Human Evolution as a Tinkereer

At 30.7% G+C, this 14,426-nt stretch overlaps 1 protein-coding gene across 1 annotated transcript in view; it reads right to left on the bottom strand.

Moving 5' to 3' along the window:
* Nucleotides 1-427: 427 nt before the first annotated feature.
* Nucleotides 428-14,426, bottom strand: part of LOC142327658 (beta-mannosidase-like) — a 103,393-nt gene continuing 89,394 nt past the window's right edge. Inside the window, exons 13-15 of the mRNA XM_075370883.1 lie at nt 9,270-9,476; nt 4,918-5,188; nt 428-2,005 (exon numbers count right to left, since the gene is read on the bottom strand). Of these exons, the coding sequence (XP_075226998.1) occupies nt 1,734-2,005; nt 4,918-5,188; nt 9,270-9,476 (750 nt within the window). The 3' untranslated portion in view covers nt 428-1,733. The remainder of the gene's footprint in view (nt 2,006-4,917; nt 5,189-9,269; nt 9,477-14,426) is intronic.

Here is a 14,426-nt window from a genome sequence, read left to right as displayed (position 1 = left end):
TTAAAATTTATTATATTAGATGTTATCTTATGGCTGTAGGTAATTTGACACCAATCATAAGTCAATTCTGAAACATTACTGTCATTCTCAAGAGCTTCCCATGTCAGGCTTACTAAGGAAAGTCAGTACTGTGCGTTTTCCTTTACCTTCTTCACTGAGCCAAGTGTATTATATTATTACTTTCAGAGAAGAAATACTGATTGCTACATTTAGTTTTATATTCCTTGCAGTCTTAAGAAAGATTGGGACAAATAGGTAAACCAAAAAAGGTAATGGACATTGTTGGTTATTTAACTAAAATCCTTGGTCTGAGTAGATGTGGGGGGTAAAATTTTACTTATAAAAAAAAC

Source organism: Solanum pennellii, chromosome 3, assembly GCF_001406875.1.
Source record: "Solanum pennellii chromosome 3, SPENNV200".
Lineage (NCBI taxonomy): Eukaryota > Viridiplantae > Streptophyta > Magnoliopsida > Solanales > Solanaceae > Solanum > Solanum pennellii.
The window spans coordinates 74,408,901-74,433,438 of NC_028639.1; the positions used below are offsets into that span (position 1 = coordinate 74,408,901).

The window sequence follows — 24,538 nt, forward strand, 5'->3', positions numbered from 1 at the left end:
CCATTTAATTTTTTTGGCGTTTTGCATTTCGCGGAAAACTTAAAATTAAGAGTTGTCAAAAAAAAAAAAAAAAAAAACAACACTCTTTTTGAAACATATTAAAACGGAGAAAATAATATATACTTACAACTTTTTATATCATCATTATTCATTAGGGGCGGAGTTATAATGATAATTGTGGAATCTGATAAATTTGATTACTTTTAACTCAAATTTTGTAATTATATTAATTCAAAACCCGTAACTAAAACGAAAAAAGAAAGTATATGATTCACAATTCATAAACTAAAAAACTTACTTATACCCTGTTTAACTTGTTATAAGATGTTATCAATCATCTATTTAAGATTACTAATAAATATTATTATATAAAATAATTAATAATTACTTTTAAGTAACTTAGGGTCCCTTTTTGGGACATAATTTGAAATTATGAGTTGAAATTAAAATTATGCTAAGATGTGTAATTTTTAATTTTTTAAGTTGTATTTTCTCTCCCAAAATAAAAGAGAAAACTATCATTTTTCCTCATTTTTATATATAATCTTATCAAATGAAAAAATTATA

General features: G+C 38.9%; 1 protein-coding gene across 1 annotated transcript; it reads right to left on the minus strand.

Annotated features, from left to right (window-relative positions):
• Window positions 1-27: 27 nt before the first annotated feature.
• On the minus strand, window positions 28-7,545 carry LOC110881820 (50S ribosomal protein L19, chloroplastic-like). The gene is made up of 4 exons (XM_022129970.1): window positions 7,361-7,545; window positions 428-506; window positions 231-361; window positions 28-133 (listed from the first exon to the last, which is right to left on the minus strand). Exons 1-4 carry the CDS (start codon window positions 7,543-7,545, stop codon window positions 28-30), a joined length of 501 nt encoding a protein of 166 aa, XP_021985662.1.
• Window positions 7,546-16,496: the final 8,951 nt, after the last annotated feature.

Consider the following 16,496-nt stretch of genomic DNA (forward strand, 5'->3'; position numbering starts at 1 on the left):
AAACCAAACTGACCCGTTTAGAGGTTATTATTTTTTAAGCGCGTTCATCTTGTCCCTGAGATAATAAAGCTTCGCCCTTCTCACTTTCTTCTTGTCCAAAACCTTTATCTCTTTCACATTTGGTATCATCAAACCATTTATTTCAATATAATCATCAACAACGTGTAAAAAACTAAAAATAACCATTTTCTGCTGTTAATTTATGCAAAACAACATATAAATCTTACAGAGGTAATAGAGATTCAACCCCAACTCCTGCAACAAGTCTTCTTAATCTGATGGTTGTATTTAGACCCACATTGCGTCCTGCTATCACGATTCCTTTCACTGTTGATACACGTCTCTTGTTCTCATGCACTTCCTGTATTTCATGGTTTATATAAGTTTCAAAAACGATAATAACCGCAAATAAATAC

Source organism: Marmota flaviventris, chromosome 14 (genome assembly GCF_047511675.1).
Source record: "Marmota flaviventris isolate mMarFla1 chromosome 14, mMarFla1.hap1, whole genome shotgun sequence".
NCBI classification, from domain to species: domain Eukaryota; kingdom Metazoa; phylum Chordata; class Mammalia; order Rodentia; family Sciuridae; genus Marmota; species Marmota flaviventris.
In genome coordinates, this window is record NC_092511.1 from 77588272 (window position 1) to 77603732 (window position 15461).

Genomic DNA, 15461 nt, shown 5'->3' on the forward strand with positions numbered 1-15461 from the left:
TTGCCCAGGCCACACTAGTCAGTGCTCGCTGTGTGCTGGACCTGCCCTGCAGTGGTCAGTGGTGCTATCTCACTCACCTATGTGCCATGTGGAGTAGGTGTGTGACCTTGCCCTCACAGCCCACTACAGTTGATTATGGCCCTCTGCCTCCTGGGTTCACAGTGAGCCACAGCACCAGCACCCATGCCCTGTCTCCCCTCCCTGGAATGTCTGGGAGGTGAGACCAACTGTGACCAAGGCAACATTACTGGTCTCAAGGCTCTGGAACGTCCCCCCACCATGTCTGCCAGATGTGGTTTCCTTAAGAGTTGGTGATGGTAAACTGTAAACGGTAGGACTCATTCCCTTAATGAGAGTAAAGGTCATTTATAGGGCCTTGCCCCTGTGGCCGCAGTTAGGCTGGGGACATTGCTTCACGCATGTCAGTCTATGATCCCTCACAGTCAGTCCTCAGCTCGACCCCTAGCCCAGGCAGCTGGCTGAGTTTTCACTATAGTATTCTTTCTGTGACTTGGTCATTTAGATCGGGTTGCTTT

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Manasi Gaje BI 309: Evolution Paper 1 Human Evolution as a Tinkerer When the word tinkerer is presented words such as innovation, creativity, and experimentation almost always come to mind. What is truly amazing is to compare a vast concept such as evolution to that of a tinkerer. Such is the case with François Jacob’s 1977 paper “Evolution and Tinkering”. In his paper Jacob argues that evolution is not like an engineer who has an exact plan, complete with blue prints and all the correct parts required for a perfect being, but rather evolution is a tinkerer who plays with different parts and works with what he is given. The tinkerer unlike the engineer has no final goal to reach, but rather tweaks certain characteristics or parts to fit into the bigger picture. While the engineer has one fool-proof solution to any given problem the tinkerer comes up with many different ways to solve one problem this can be seen in the variety of the models of eyes in the many species on earth and how each evolved. Lastly the tinkerer does not create from nothing; he always builds on top of what already exists. This is true of evolution which gives new functions to already existing characteristics (Jacob). Examples of this “tinkering” can be seen in the Homo sapiens or humans. It is said that the evolution of the modern human being has taken place over 6 million years. Because there is fossil evidence that shows physical similarities that links a common ancestor to many primates, humans are considered primates. When looking for tinkering in human evolution, characteristics that stand out are, bipedalism, encephalization, and the various vestigiality in the human body. Figure 1: Phylogenetic tree of the modern Homo sapiens originating from around 6 million years ago from the Sahelanthnopus tohadensis. One trait that really sets the humans apart from other primates is
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